Last week we were starting to test an application that I implemented for a customer. Part of that application does approval workflows, so we had to create test users. We did not want to disturb real users with emails, so the customer created the test users with “name.lastname@test.com” email addresses.

After about a week we started getting bounce messages from postmaster@test.com ;)

The emails that were sent also contained user names and passwords for newly created users. Granted, only for test systems that are not accessible from anywhere, but still: in this day and age, you need to be careful with email systems.

I wonder how many emails, and how many ones with “interesting” content, the postmaster for test.com is receiving from people all over the world…

Time to ask yourself: what are you entering in the email address field when you’re testing something, or providing dummy data in a web registration form?

Real world passwords

Bruce Schneier reports about data from a MySpace phishing attack and provides interesting data about passwords, such as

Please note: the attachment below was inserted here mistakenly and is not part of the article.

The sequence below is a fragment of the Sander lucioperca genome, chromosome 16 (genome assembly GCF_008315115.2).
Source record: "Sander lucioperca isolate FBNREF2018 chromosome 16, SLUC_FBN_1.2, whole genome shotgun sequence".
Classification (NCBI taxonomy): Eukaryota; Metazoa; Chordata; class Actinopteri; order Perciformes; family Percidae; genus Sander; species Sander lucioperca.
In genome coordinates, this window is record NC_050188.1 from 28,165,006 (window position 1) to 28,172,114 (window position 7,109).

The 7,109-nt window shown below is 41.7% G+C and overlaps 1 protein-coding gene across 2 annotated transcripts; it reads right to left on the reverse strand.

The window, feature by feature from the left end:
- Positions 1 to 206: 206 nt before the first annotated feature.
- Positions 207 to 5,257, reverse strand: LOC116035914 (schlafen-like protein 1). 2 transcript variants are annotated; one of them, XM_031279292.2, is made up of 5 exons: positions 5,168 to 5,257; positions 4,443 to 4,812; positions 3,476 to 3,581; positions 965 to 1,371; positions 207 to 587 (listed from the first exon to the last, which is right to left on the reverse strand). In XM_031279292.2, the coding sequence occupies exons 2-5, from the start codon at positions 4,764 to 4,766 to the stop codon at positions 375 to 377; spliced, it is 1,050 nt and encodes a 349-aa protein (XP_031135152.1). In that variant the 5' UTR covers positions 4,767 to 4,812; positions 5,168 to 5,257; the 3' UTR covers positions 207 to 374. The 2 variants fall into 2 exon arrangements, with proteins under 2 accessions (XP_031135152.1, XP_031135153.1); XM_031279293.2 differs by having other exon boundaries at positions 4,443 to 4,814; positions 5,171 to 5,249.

“Common Passwords: The top 20 passwords are (in order): password1, abc123, myspace1, password, blink182, qwerty1, fuckyou, 123abc, baseball1, football1, 123456, soccer, monkey1, liverpool1, princess1, jordan23, slipknot1, superman1, iloveyou1 and monkey.”

I’m not surprised.

From my own experience, there are two possible schemes at work in todays real world:

  1. Strong password policies, changing too often, too complex demands (at least 8 chars, two numerals, two special characters, change every 2 weeks): People just write them down.
  2. Weak policies: people use favourite words and add increasing numbers, if necessary to comply (password01, password02, …)

This is simply not working. We urgently need to move to a system that eliminates the human element, such as SecurID or other token mechanisms.